Format

Send to

Choose Destination
Am J Epidemiol. 2007 Mar 15;165(6):617-24. Epub 2007 Jan 22.

Less subclinical atherosclerosis in Japanese men in Japan than in White men in the United States in the post-World War II birth cohort.

Author information

1
Department of Epidemiology, Graduate School of Public Health, University of Pittsburgh, 130 North Bellefield Avenue, Pittsburgh, PA 15213, USA. akira@pitt.edu

Abstract

Coronary heart disease incidence and mortality remain very low in Japan despite major dietary changes and increases in risk factors that should have resulted in a substantial increase in coronary heart disease rates (Japanese paradox). Primary genetic effects are unlikely, given the substantial increase in coronary heart disease in Japanese migrating to the United States. For men aged 40-49 years, levels of total cholesterol and blood pressure have been similar in Japan and the United States throughout their lifetimes. The authors tested the hypothesis that levels of subclinical atherosclerosis, coronary artery calcification, and intima-media thickness of the carotid artery in men aged 40-49 years are similar in Japan and the United States. They conducted a population-based study of 493 randomly selected men: 250 in Kusatsu City, Shiga, Japan, and 243 White men in Allegheny County, Pennsylvania, in 2002-2005. Compared with the Whites, the Japanese had a less favorable profile regarding many risk factors. The prevalence ratio for the presence of a coronary calcium score of > or =10 for the Japanese compared with the Whites was 0.52 (95% confidence interval: 0.35, 0.76). Mean intima-media thickness was significantly lower in the Japanese (0.616 mm (standard error, 0.005) vs. 0.672 (standard error, 0.005) mm, p < 0.01). Both associations remained significant after adjusting for risk factors. The findings warrant further investigations.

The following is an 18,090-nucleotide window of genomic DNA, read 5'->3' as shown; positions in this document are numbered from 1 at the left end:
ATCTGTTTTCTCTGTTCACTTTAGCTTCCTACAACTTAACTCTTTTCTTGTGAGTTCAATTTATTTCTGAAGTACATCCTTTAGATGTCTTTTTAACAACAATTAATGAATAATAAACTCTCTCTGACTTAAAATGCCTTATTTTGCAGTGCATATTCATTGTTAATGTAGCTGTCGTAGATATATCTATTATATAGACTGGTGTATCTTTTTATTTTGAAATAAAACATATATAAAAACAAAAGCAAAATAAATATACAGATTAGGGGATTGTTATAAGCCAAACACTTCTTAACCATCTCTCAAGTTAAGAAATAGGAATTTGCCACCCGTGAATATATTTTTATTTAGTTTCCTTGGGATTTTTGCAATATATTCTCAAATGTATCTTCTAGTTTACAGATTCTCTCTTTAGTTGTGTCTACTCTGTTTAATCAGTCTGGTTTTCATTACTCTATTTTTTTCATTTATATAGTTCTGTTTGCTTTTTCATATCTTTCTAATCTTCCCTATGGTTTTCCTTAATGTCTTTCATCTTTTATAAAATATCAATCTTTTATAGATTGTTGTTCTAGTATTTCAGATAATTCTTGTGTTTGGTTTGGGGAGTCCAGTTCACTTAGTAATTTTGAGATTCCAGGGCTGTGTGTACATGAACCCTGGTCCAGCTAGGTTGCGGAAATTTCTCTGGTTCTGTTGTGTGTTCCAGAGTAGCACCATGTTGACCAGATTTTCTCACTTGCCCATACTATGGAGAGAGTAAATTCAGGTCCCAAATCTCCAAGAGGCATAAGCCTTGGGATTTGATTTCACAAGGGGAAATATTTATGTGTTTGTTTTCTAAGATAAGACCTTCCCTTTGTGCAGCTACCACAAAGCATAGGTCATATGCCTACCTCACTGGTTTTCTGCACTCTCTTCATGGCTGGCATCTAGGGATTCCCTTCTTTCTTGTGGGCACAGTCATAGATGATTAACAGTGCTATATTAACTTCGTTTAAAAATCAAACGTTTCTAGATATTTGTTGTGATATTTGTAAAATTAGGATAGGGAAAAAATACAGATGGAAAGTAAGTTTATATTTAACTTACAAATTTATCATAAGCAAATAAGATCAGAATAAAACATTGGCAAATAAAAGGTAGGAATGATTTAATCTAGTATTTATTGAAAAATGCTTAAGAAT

PMID:
17244636
PMCID:
PMC3660737
DOI:
10.1093/aje/kwk053
[Indexed for MEDLINE]
Free PMC Article

Supplemental Content

Full text links

Icon for Silverchair Information Systems Icon for PubMed Central
Loading ...
Support Center